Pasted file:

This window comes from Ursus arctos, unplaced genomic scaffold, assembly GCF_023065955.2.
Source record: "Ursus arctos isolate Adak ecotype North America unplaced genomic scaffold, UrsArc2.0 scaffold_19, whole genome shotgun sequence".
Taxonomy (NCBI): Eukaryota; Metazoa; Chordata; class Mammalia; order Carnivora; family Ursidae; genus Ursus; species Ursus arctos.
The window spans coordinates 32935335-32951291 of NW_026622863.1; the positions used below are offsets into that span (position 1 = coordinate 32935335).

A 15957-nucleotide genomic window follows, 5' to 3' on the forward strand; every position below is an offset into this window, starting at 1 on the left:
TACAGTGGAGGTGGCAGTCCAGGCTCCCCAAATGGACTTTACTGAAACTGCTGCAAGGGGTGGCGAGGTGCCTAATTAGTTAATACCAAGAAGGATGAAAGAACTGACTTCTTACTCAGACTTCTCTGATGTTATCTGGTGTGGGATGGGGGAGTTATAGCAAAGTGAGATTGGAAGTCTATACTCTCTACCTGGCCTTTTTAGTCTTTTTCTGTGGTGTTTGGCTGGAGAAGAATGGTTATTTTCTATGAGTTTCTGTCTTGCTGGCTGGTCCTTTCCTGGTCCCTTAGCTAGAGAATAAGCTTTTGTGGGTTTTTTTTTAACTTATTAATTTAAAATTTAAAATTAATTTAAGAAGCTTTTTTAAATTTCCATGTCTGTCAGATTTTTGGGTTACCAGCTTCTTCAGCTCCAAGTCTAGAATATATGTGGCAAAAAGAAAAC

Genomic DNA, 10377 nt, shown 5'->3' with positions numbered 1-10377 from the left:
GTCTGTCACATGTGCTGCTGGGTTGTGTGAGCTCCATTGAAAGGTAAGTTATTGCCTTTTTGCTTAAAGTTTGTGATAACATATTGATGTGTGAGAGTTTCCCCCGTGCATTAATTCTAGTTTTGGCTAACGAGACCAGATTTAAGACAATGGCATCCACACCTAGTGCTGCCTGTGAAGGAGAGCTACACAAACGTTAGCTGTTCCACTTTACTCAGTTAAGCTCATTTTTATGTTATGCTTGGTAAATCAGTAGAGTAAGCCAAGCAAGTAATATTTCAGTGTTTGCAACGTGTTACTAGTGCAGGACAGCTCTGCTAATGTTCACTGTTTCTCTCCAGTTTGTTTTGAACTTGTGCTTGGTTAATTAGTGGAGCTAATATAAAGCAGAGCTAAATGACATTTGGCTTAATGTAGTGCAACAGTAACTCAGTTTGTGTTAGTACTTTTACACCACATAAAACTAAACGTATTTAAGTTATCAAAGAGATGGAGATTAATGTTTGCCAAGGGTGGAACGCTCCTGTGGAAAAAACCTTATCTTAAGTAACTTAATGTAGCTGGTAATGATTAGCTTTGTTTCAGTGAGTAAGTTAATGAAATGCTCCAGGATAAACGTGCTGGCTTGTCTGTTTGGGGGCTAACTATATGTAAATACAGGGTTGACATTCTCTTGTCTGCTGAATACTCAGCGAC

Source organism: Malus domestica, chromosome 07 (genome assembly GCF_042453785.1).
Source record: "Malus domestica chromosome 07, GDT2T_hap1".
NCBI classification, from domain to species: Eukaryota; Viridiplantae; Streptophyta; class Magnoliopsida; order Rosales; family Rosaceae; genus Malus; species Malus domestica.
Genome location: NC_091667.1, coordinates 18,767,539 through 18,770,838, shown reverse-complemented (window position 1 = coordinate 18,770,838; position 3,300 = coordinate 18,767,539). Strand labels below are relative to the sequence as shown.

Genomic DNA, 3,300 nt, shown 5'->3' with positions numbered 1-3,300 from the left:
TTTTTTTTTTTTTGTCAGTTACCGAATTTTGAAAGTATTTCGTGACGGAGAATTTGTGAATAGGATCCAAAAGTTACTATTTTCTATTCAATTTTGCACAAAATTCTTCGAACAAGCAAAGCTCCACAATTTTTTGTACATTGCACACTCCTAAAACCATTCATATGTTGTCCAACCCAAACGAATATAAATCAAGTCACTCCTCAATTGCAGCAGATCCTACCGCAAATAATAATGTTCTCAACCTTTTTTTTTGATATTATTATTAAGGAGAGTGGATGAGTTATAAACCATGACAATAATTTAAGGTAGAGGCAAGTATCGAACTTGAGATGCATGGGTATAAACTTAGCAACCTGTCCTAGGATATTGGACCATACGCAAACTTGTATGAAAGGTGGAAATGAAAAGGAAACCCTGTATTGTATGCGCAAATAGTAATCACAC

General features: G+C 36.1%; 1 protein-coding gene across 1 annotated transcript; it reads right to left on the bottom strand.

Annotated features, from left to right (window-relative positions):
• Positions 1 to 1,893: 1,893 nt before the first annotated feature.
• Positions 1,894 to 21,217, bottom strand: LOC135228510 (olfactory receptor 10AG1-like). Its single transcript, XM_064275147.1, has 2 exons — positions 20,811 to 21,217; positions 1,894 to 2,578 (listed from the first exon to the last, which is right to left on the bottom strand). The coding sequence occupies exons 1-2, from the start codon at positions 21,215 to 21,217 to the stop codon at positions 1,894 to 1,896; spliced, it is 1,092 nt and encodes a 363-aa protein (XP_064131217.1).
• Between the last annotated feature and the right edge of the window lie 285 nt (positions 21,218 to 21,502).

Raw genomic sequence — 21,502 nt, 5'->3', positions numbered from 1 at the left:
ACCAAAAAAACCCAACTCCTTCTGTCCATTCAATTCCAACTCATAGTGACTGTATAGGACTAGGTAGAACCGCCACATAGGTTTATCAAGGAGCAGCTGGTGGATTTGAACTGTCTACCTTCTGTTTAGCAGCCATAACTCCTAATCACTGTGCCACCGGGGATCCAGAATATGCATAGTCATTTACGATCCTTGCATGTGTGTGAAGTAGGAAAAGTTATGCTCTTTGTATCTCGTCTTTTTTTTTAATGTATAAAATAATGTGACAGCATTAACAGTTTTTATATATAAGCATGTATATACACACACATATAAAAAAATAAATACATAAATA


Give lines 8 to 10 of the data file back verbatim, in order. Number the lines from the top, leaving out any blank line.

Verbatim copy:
GTCTGTCACATGTGCTGCTGGGTTGTGTGAGCTCCATTGAAAGGTAAGTTATTGCCTTTTTGCTTAAAGTTTGTGATAACATATTGATGTGTGAGAGTTTCCCCCGTGCATTAATTCTAGTTTTGGCTAACGAGACCAGATTTAAGACAATGGCATCCACACCTAGTGCTGCCTGTGAAGGAGAGCTACACAAACGTTAGCTGTTCCACTTTACTCAGTTAAGCTCATTTTTATGTTATGCTTGGTAAATCAGTAGAGTAAGCCAAGCAAGTAATATTTCAGTGTTTGCAACGTGTTACTAGTGCAGGACAGCTCTGCTAATGTTCACTGTTTCTCTCCAGTTTGTTTTGAACTTGTGCTTGGTTAATTAGTGGAGCTAATATAAAGCAGAGCTAAATGACATTTGGCTTAATGTAGTGCAACAGTAACTCAGTTTGTGTTAGTACTTTTACACCACATAAAACTAAACGTATTTAAGTTATCAAAGAGATGGAGATTAATGTTTGCCAAGGGTGGAACGCTCCTGTGGAAAAAACCTTATCTTAAGTAACTTAATGTAGCTGGTAATGATTAGCTTTGTTTCAGTGAGTAAGTTAATGAAATGCTCCAGGATAAACGTGCTGGCTTGTCTGTTTGGGGGCTAACTATATGTAAATACAGGGTTGACATTCTCTTGTCTGCTGAATACTCAGCGAC

Source organism: Malus domestica, chromosome 07 (genome assembly GCF_042453785.1).
Source record: "Malus domestica chromosome 07, GDT2T_hap1".